Learning about money is tough. Teaching your children about financial matters is even harder! Our children have probably had some kind of financial transaction. Whether it’s pocket money for a small task or saving up and buying their own computer game, at some point in their late teens, they are going to get a job and start to feel the joy of an income. It’s at this point we need to get serious when it comes to teaching your kids about money.
Giving your children more involvement in household budgets might feel a little weird at first. The idea isn’t to throw them the bank accounts and ask them to make all the financial decisions! That would be a disaster. Instead, it is about letting them see the reality of adulthood. How much money comes in, and how much goes out, what you put by for savings and the reality of what those savings are spent on!
Run through all your bills and expenditures, and this includes any loans. You may encounter a few difficult questions such as “How do banks get away with charging this much?” or “How do title loans work?” but do your best to answer all questions that crop up. At some point in their lives, they will need to know this, and if you set them into the world with a little financial knowledge, they can make better decisions.
Teaching your children the critical balance of earning, spending and saving is vital. Their experience to this point has been pretty limited. You could set up a budget for them to start saving for a car. Run them through how much owning that car will cost from the purchase price to the running expenses. Then get them to write down their earnings and work out how much they need to put aside each month to buy their car. Then they need to figure out how much they need to set aside each month to pay for the vehicle, the gas, insurance and maintenance. Helping your teen set up his own budget is great for teaching your kids about money.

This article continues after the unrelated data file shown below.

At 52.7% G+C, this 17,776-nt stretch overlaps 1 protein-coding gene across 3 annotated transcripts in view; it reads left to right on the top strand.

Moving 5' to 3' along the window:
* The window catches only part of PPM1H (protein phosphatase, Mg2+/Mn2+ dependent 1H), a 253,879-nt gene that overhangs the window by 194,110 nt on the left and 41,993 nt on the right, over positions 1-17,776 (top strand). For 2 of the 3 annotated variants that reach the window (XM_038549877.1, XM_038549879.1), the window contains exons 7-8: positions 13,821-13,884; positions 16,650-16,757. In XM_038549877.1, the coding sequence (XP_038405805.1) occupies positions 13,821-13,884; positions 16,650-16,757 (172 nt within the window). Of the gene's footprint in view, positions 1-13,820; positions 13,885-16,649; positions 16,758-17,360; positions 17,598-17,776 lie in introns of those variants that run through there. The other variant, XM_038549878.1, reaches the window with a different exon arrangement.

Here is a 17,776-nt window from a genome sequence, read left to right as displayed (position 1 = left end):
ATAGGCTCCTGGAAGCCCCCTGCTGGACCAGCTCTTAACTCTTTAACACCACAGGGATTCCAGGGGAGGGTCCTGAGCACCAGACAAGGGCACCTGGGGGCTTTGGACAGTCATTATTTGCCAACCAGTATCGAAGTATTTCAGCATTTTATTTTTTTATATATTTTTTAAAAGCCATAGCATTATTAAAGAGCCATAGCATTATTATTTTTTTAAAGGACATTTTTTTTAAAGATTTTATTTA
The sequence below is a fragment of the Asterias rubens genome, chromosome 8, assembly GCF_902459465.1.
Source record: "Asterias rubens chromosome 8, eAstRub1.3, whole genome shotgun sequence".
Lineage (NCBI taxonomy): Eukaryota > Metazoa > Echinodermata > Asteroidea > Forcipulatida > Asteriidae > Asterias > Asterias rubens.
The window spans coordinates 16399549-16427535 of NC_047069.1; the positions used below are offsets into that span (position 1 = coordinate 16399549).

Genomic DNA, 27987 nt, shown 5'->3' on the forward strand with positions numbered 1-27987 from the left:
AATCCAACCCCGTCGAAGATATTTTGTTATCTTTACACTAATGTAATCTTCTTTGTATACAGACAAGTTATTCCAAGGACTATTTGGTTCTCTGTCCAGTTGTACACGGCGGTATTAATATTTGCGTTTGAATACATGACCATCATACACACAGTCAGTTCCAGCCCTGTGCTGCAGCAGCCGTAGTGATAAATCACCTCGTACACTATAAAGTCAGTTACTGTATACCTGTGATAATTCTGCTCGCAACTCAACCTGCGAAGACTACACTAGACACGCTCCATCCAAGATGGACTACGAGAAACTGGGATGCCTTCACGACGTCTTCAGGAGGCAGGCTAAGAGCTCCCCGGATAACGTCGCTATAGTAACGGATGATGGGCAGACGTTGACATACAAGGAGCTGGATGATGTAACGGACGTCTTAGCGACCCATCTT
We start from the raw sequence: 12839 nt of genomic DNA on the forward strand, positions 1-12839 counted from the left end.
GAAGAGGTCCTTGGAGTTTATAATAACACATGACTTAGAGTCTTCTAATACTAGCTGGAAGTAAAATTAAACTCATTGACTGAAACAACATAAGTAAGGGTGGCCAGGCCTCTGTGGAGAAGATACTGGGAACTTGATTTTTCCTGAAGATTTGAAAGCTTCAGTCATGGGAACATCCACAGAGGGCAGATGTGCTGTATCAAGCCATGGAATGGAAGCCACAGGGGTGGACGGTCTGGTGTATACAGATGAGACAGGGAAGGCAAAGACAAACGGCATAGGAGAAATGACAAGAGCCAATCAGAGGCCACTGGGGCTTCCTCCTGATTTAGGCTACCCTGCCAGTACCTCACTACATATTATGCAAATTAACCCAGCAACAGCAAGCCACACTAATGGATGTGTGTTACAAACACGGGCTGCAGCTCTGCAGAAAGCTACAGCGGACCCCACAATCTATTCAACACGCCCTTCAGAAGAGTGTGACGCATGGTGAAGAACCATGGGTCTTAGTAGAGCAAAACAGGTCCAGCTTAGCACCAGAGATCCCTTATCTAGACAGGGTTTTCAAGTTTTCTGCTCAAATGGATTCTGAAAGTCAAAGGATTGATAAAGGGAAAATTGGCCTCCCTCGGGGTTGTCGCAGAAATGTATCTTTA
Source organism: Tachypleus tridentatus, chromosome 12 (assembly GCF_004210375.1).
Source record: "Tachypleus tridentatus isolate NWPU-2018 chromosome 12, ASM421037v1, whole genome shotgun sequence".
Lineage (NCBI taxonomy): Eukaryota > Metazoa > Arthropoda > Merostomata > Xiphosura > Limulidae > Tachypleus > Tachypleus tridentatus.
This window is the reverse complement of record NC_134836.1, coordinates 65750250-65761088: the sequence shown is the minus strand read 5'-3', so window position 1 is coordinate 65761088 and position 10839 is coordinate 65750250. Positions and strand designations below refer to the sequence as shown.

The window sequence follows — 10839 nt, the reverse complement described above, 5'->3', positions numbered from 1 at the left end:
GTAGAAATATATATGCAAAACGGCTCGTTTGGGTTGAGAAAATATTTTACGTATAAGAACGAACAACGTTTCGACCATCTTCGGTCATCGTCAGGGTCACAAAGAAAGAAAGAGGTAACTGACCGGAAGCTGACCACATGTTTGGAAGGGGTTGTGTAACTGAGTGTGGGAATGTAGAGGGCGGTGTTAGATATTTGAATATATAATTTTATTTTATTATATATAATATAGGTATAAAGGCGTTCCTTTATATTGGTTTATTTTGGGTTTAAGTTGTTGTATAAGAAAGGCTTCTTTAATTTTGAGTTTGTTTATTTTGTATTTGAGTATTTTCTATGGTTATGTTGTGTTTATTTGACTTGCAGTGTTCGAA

Some families charge working children a little rent. This might not be something you are comfortable with; however, it is good to get them into the habit of contributing. If you don’t want to use their money for household costs, without telling them, you could put it in a savings account and when they are eventually ready to leave home, let them know what you have been doing. This will give them a little nest egg and highlight how important saving money is while allowing them to feel some financial responsibility.
Kids thrive on real-world experience, and there are multiple ways you can give this to them at home. They might find it boring at first. But, once you get them going on a task, let them feel they have responsibility for something important, most children will enjoy the challenge even if you ask them to run through the family finances and see what could be saved for the family holiday of a lifetime. Make learning about money fun, and they’ll learn it quickly.
Make money fun, but make it matter while teaching your kids about money.